What's in a name?

Above: Glen Falls in the Village of Williamsville, NY.

Why the name Waterfall?

The analogy of the waterfall acts as a good visual for both the swallowing process and speech production. For adequate swallowing function, pressure needs to be applied to the food or liquid through lip closure, chewing and tongue movement. The back of the tongue retracts to transport food or liquid to the throat (pharynx). The pathway is not straight or smooth much like the pathway of a creek or river leading up to a waterfall There are bumps and crevices, then over the back of the tongue (tongue base) the material flows into more cavities until the esophagus is opened and the material is fully swallowed.

This analogy is basic, but effective.

The swallowing process is intricate with neurological, anatomical and physiological safeguards to prevent material from flowing into the wrong tube (airway) or flowing in the wrong direction.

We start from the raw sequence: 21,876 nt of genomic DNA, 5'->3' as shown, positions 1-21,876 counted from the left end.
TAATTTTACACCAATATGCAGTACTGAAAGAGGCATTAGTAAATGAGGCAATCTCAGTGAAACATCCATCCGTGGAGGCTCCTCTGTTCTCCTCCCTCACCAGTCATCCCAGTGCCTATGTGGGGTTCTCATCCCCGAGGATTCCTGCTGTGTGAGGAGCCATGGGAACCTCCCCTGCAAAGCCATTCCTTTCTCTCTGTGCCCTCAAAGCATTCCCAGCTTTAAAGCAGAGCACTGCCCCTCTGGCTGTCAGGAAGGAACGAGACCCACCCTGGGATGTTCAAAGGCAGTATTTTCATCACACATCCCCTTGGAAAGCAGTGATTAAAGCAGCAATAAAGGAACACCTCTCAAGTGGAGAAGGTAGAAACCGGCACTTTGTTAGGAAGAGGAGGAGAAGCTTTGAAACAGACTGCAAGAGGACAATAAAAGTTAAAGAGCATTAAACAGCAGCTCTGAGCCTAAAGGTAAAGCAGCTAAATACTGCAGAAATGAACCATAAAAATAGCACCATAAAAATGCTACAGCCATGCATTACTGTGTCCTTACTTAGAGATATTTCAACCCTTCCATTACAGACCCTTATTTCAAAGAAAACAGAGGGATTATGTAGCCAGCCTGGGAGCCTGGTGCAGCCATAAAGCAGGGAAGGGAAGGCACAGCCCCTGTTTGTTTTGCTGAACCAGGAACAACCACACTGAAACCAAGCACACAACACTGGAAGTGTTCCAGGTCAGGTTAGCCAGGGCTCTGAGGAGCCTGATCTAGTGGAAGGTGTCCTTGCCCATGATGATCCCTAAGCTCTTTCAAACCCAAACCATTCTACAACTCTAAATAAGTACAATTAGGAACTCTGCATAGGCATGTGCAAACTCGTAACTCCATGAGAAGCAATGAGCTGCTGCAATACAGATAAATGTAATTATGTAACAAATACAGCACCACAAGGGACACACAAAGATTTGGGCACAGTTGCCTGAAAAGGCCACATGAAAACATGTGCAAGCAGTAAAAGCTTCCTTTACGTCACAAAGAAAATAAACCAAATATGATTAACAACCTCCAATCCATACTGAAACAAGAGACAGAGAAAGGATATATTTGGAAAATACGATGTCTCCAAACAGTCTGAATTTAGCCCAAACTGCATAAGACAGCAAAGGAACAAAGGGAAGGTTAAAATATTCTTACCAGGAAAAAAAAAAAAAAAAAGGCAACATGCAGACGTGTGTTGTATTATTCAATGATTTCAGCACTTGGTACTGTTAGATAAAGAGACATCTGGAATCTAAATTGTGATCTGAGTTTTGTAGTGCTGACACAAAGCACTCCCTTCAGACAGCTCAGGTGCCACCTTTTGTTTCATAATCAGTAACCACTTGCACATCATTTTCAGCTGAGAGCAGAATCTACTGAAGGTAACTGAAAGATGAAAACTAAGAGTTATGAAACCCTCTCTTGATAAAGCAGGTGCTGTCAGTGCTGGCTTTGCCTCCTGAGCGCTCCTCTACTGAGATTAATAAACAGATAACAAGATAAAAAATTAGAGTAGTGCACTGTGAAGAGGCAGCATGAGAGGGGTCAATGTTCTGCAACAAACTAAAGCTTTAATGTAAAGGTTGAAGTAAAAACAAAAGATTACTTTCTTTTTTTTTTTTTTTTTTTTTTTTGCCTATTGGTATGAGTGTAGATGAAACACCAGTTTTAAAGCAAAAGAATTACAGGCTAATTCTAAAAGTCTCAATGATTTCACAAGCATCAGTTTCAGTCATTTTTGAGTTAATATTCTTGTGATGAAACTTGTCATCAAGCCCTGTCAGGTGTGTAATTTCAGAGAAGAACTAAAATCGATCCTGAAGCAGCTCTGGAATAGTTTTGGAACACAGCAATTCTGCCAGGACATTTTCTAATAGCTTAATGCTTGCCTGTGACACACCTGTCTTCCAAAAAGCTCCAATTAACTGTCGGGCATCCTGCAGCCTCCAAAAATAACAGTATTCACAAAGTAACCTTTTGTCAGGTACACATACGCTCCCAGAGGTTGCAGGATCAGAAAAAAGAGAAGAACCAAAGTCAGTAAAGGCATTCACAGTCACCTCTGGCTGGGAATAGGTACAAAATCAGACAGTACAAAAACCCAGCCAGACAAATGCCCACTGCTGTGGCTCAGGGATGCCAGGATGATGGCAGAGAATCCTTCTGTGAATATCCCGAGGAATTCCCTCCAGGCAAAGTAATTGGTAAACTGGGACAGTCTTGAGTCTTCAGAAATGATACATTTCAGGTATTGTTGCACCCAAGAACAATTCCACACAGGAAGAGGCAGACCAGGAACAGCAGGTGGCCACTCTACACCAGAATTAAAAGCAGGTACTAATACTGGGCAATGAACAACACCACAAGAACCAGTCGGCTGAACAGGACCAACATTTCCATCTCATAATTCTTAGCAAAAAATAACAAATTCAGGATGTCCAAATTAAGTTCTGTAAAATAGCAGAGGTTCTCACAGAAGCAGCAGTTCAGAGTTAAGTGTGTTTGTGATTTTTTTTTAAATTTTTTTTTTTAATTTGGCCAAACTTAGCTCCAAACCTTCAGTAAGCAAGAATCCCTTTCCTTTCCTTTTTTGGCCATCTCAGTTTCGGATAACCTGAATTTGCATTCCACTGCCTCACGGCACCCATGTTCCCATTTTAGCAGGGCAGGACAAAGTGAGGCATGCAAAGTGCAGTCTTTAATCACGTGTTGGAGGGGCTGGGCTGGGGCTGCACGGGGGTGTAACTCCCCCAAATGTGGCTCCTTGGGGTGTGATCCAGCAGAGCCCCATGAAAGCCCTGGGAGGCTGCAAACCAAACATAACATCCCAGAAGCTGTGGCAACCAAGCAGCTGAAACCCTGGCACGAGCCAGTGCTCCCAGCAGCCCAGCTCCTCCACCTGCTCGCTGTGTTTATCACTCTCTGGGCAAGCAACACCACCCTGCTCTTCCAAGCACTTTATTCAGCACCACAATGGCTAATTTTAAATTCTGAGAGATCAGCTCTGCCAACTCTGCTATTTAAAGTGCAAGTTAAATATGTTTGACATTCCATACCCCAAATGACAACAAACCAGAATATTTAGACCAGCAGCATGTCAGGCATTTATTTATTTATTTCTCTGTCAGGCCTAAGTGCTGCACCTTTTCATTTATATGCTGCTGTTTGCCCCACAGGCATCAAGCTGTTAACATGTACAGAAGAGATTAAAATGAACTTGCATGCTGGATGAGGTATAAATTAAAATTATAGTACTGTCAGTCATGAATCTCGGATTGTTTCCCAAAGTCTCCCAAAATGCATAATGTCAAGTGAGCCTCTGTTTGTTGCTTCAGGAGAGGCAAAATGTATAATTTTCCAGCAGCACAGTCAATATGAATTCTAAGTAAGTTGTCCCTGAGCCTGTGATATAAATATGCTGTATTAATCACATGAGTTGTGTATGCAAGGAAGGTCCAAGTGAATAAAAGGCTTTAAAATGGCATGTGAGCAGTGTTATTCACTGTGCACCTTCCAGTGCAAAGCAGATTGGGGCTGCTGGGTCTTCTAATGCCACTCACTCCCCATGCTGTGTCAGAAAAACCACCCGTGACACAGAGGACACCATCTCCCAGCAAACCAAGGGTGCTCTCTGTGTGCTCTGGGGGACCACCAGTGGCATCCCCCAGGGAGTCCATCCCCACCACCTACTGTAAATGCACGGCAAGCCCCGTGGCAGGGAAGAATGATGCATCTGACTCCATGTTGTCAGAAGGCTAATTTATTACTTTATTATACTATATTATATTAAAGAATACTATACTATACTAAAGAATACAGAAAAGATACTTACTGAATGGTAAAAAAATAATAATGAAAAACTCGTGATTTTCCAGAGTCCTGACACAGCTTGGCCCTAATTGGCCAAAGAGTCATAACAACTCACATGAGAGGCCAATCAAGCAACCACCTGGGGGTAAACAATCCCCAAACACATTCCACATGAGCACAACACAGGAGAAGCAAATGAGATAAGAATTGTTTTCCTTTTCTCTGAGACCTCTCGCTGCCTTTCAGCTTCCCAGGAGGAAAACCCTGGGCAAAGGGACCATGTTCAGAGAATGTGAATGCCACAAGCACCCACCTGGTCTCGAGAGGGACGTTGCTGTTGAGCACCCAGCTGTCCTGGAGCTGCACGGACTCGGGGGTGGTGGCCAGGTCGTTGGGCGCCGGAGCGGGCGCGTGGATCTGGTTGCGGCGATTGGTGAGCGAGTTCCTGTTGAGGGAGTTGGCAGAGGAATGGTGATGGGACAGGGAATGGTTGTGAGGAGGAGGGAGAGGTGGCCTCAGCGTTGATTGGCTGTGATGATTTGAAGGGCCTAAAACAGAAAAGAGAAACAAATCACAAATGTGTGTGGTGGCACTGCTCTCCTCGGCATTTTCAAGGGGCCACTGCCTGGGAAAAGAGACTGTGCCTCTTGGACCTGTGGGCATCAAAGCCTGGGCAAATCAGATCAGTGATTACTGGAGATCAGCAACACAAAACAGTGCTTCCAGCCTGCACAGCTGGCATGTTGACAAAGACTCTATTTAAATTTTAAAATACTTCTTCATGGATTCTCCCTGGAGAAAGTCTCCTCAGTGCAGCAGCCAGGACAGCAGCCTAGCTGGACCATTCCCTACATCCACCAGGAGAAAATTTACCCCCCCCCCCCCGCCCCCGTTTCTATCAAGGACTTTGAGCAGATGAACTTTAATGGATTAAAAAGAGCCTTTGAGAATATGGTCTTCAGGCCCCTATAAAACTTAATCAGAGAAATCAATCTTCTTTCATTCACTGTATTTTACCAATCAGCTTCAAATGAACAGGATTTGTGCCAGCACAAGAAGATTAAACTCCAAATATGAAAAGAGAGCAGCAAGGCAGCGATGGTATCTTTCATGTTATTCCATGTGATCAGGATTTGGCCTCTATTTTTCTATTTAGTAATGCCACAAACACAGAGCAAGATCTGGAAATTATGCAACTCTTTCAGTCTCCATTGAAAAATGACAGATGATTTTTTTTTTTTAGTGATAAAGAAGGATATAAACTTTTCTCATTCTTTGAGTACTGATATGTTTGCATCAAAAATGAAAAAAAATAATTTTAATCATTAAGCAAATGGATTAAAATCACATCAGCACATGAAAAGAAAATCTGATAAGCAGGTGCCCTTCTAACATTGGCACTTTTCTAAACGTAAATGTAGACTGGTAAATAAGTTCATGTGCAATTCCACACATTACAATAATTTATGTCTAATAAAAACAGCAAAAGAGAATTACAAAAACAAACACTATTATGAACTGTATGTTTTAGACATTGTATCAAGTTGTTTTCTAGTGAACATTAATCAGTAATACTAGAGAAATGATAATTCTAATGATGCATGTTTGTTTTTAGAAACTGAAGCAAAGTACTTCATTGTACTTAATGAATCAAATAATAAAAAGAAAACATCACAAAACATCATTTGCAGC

Above: Niagara Falls viewed from Niagara Falls, NY. Nighttime lightshow.

Flow can be visualized in a different way for speech. Producing speech is a completely human process. It requires coordination of respiration/breathing, airflow to vibrate vocal folds/cords to produce sound, movement of the articulators (lips, teeth, tongue) to change the sound into speech sounds. Words need to be made out of speech sounds to convey meaning in the shared language of both the speaker and the listener. Tone/pitch/emphasis is used and changed to match the appropriateness of the audience, location, and background noise.

Speech production can be visualized as a waterfall flowing out of the mouth, starting at the support given by the lungs then up through the voice box through the vocal cords, up over the tongue base and out of the mouth.